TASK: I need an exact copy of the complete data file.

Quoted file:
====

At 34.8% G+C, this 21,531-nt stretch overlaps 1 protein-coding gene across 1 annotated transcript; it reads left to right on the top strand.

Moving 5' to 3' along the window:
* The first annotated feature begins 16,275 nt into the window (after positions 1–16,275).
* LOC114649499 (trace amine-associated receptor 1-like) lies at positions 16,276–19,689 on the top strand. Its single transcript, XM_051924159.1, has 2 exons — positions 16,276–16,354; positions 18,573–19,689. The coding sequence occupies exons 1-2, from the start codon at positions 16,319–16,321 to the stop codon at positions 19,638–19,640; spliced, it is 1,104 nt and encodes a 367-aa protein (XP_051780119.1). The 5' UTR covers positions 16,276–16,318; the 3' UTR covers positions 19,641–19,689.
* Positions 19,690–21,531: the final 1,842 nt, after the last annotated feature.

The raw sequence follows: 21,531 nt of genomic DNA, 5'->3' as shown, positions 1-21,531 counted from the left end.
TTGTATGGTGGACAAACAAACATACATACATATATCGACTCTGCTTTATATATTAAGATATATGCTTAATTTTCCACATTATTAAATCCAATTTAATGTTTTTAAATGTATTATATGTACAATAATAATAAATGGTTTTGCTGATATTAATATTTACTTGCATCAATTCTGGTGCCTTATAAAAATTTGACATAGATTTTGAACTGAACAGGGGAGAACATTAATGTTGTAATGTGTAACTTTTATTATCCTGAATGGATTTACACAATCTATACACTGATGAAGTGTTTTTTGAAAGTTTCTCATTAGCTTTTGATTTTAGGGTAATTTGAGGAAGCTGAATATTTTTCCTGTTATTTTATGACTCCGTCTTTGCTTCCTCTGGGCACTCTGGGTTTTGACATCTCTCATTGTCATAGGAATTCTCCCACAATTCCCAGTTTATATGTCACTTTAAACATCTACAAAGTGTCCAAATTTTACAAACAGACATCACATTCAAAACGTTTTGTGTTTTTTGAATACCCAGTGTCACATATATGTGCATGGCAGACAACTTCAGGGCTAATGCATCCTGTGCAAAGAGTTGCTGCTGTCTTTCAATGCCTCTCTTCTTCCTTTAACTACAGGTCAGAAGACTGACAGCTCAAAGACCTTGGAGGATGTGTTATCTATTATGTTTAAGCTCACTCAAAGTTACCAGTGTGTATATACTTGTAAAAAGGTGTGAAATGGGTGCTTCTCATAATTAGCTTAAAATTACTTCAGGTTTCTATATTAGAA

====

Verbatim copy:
At 34.8% G+C, this 21,531-nt stretch overlaps 1 protein-coding gene across 1 annotated transcript; it reads left to right on the top strand.

Moving 5' to 3' along the window:
* The first annotated feature begins 16,275 nt into the window (after positions 1–16,275).
* LOC114649499 (trace amine-associated receptor 1-like) lies at positions 16,276–19,689 on the top strand. Its single transcript, XM_051924159.1, has 2 exons — positions 16,276–16,354; positions 18,573–19,689. The coding sequence occupies exons 1-2, from the start codon at positions 16,319–16,321 to the stop codon at positions 19,638–19,640; spliced, it is 1,104 nt and encodes a 367-aa protein (XP_051780119.1). The 5' UTR covers positions 16,276–16,318; the 3' UTR covers positions 19,641–19,689.
* Positions 19,690–21,531: the final 1,842 nt, after the last annotated feature.

The raw sequence follows: 21,531 nt of genomic DNA, 5'->3' as shown, positions 1-21,531 counted from the left end.
TTGTATGGTGGACAAACAAACATACATACATATATCGACTCTGCTTTATATATTAAGATATATGCTTAATTTTCCACATTATTAAATCCAATTTAATGTTTTTAAATGTATTATATGTACAATAATAATAAATGGTTTTGCTGATATTAATATTTACTTGCATCAATTCTGGTGCCTTATAAAAATTTGACATAGATTTTGAACTGAACAGGGGAGAACATTAATGTTGTAATGTGTAACTTTTATTATCCTGAATGGATTTACACAATCTATACACTGATGAAGTGTTTTTTGAAAGTTTCTCATTAGCTTTTGATTTTAGGGTAATTTGAGGAAGCTGAATATTTTTCCTGTTATTTTATGACTCCGTCTTTGCTTCCTCTGGGCACTCTGGGTTTTGACATCTCTCATTGTCATAGGAATTCTCCCACAATTCCCAGTTTATATGTCACTTTAAACATCTACAAAGTGTCCAAATTTTACAAACAGACATCACATTCAAAACGTTTTGTGTTTTTTGAATACCCAGTGTCACATATATGTGCATGGCAGACAACTTCAGGGCTAATGCATCCTGTGCAAAGAGTTGCTGCTGTCTTTCAATGCCTCTCTTCTTCCTTTAACTACAGGTCAGAAGACTGACAGCTCAAAGACCTTGGAGGATGTGTTATCTATTATGTTTAAGCTCACTCAAAGTTACCAGTGTGTATATACTTGTAAAAAGGTGTGAAATGGGTGCTTCTCATAATTAGCTTAAAATTACTTCAGGTTTCTATATTAGAA